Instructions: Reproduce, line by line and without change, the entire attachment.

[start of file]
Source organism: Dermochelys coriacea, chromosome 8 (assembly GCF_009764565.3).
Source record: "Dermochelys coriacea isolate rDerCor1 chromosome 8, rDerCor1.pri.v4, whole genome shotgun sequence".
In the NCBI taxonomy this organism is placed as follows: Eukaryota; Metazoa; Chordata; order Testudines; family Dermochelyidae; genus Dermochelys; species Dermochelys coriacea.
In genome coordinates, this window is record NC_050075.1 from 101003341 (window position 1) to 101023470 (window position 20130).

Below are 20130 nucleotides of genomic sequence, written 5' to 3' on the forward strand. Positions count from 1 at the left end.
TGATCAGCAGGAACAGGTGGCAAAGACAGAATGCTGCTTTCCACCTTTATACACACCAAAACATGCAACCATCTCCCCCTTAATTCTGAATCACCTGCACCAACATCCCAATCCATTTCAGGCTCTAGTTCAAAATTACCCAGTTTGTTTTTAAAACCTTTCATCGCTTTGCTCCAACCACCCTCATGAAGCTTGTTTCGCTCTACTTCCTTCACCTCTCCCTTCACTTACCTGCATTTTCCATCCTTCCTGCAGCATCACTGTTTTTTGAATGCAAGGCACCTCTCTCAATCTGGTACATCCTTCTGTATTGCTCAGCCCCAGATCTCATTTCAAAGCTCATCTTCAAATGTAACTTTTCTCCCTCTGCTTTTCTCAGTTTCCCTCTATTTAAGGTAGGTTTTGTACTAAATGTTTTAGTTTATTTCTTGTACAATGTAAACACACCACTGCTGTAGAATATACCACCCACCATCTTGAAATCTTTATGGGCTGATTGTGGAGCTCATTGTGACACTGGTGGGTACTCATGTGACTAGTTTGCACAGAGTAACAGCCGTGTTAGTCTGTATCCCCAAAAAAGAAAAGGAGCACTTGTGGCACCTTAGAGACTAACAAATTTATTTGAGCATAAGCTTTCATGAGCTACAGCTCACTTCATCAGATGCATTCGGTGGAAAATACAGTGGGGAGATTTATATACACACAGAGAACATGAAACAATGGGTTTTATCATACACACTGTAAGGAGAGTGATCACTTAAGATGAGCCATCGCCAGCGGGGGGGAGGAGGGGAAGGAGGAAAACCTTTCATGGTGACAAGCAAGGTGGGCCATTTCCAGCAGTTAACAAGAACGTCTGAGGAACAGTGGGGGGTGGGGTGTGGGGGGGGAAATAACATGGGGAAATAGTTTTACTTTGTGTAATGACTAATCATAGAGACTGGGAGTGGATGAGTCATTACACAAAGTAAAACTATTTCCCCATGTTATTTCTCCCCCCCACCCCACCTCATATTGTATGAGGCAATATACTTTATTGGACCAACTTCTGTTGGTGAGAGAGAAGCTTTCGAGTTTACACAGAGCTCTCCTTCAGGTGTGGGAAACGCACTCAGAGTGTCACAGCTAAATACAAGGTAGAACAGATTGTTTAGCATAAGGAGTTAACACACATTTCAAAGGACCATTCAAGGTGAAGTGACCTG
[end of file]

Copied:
Source organism: Dermochelys coriacea, chromosome 8 (assembly GCF_009764565.3).
Source record: "Dermochelys coriacea isolate rDerCor1 chromosome 8, rDerCor1.pri.v4, whole genome shotgun sequence".
In the NCBI taxonomy this organism is placed as follows: Eukaryota; Metazoa; Chordata; order Testudines; family Dermochelyidae; genus Dermochelys; species Dermochelys coriacea.
In genome coordinates, this window is record NC_050075.1 from 101003341 (window position 1) to 101023470 (window position 20130).

Below are 20130 nucleotides of genomic sequence, written 5' to 3' on the forward strand. Positions count from 1 at the left end.
TGATCAGCAGGAACAGGTGGCAAAGACAGAATGCTGCTTTCCACCTTTATACACACCAAAACATGCAACCATCTCCCCCTTAATTCTGAATCACCTGCACCAACATCCCAATCCATTTCAGGCTCTAGTTCAAAATTACCCAGTTTGTTTTTAAAACCTTTCATCGCTTTGCTCCAACCACCCTCATGAAGCTTGTTTCGCTCTACTTCCTTCACCTCTCCCTTCACTTACCTGCATTTTCCATCCTTCCTGCAGCATCACTGTTTTTTGAATGCAAGGCACCTCTCTCAATCTGGTACATCCTTCTGTATTGCTCAGCCCCAGATCTCATTTCAAAGCTCATCTTCAAATGTAACTTTTCTCCCTCTGCTTTTCTCAGTTTCCCTCTATTTAAGGTAGGTTTTGTACTAAATGTTTTAGTTTATTTCTTGTACAATGTAAACACACCACTGCTGTAGAATATACCACCCACCATCTTGAAATCTTTATGGGCTGATTGTGGAGCTCATTGTGACACTGGTGGGTACTCATGTGACTAGTTTGCACAGAGTAACAGCCGTGTTAGTCTGTATCCCCAAAAAAGAAAAGGAGCACTTGTGGCACCTTAGAGACTAACAAATTTATTTGAGCATAAGCTTTCATGAGCTACAGCTCACTTCATCAGATGCATTCGGTGGAAAATACAGTGGGGAGATTTATATACACACAGAGAACATGAAACAATGGGTTTTATCATACACACTGTAAGGAGAGTGATCACTTAAGATGAGCCATCGCCAGCGGGGGGGAGGAGGGGAAGGAGGAAAACCTTTCATGGTGACAAGCAAGGTGGGCCATTTCCAGCAGTTAACAAGAACGTCTGAGGAACAGTGGGGGGTGGGGTGTGGGGGGGGAAATAACATGGGGAAATAGTTTTACTTTGTGTAATGACTAATCATAGAGACTGGGAGTGGATGAGTCATTACACAAAGTAAAACTATTTCCCCATGTTATTTCTCCCCCCCACCCCACCTCATATTGTATGAGGCAATATACTTTATTGGACCAACTTCTGTTGGTGAGAGAGAAGCTTTCGAGTTTACACAGAGCTCTCCTTCAGGTGTGGGAAACGCACTCAGAGTGTCACAGCTAAATACAAGGTAGAACAGATTGTTTAGCATAAGGAGTTAACACACATTTCAAAGGACCATTCAAGGTGAAGTGACCTG